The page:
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For the past few months I have not been in the best place. Mentally/emotionally. Physically, I have been in my new condo, which IS the best place. But my mind’s not been as cooperative.

Remember how the doctor and my therapist thought I was doing so well we ought to try lowering my medication dosage? This is the medication that is responsible for keeping everything firing like it should be and keeping me from curling up under the covers and shutting out the world (actually, here’s some levity, when I just tried typing “shutting” I first typed “shitting” by accident).

Lowering it, turns out, was a bad idea. Maybe the worst idea.

I don’t remember when things started getting bad. An approximate day or week or anything.. for a while it was fine. There were some really bad, hard things that happened in March. And then there were a couple of situational things that piled on to that. And then the old stuff, the sad stuff, started creeping back in, slowly, like waves on a beach. That, I could handle.

So, I guess it was a little over a month or so ago that that changed. It got worse.

When you have depression, it’s a constant fight with yourself. There’s the part of you that knows better, and then there’s that dark part that wants you to fail, wants you to be miserable. And it starts to become easier to give in than to fight.

Here are some things that my brain has told me recently:
– You suck.
– It’s not gonna change. It’s NEVER going to change.
– Good try, but did you seriously think you could keep it up? (This one was about running when it got hard and then I got busy and then I abandoned it altogether)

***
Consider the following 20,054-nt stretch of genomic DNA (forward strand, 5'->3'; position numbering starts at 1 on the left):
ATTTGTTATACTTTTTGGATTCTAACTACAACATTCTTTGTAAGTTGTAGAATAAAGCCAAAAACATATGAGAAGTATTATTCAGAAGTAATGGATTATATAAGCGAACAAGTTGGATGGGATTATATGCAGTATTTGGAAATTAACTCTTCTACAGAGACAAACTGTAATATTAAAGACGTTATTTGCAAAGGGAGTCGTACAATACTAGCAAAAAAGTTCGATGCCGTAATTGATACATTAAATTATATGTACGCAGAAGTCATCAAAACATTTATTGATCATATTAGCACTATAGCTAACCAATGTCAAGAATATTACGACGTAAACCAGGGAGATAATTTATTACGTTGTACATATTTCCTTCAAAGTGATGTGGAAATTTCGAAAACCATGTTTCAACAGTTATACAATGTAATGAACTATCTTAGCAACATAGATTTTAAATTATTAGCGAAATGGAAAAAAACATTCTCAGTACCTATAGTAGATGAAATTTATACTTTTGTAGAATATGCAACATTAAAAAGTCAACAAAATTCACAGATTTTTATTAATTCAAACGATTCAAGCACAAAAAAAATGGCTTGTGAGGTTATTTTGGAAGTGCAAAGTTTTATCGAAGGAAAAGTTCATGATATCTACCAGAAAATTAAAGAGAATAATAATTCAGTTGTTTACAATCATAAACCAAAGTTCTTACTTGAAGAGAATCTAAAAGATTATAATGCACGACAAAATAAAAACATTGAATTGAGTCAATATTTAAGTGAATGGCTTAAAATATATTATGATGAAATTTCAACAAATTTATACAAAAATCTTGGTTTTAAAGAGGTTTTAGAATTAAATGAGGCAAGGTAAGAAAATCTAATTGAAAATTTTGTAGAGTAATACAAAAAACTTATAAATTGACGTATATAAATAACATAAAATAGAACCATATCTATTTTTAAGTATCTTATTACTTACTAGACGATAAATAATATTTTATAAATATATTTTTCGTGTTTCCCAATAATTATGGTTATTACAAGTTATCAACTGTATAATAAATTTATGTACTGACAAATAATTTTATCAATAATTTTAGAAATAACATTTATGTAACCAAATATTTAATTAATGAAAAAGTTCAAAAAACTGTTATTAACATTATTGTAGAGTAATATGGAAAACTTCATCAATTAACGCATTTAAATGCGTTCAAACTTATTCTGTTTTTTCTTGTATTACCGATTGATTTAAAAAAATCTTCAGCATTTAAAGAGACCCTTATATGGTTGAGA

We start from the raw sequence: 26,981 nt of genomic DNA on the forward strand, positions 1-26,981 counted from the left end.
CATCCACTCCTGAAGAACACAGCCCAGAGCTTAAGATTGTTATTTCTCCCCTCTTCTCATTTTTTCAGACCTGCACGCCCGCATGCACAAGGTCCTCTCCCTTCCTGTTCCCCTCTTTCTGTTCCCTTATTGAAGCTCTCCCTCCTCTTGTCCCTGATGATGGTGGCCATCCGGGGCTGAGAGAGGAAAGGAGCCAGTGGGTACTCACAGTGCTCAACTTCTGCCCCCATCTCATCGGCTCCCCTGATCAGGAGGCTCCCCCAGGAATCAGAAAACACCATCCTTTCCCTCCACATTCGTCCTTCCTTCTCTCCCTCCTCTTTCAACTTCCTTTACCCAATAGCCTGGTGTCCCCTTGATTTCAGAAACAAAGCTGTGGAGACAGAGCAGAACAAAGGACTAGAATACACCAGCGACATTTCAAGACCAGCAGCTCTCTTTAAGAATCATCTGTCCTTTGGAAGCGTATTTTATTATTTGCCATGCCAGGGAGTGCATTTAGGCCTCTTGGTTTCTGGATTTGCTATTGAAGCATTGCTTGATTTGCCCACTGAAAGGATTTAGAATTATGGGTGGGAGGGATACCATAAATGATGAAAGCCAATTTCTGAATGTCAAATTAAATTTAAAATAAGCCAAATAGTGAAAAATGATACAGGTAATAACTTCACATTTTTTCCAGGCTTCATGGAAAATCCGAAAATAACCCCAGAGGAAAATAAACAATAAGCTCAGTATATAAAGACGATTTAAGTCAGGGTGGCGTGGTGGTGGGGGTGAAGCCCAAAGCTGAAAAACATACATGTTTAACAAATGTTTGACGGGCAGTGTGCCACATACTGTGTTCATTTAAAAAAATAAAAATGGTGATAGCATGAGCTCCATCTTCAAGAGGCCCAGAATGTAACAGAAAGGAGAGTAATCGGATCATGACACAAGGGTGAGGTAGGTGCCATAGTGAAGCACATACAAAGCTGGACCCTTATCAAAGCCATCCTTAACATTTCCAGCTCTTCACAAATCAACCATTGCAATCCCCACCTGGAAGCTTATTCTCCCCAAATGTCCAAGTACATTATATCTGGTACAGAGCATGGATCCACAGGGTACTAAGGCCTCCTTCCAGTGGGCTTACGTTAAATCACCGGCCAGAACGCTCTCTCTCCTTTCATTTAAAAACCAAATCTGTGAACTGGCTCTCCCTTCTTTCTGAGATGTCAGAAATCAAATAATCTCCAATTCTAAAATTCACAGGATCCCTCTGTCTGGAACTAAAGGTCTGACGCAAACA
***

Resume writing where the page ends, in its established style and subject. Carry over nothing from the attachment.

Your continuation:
– Won’t happen for you, so quit thinking it will.
– There’s nothing you can do to fix this, any of this.
– You shouldn’t have quit running. That was stupid.
– Don’t bother other people with your drama. 
– Stay home.
– Stay in bed.
– Who cares?
– It’ll never get better. Any of it.
– Did I mention that you suck?

And then more of the old stuff came back. I wasn’t eating. Or I was eating too much. 

I stood in a place that I really should have been so incredibly happy to be in, surrounded by other people and their happiness and selfishly thought about just leaving, walking out the door, disappearing. Because what would it matter. And that approximately 30 seconds of selfishness I forced out of my head almost as quick as it came. Because I knew it was complete bullshit. And yet, it popped into my head anyway.

(Sidenote. I have never, ever wanted to harm myself in any way. But the feeling of wanting to run away, disappear, scared me and I never want to feel that way again, or anywhere close to it)

See, it’s that kind of stuff that’s a constant with this depression thing. And truthfully, when the medicine was stronger, I was stronger. I could handle it better. I could swat it away and call it what it is – RIDICULOUS. 

That list up there is all ridiculous. Now. When I was feeling it? Not so much. I cancelled plans (which was stupid and unnecessary and unfair to do to other people), I slept and then I didn’t sleep. I was letting it win.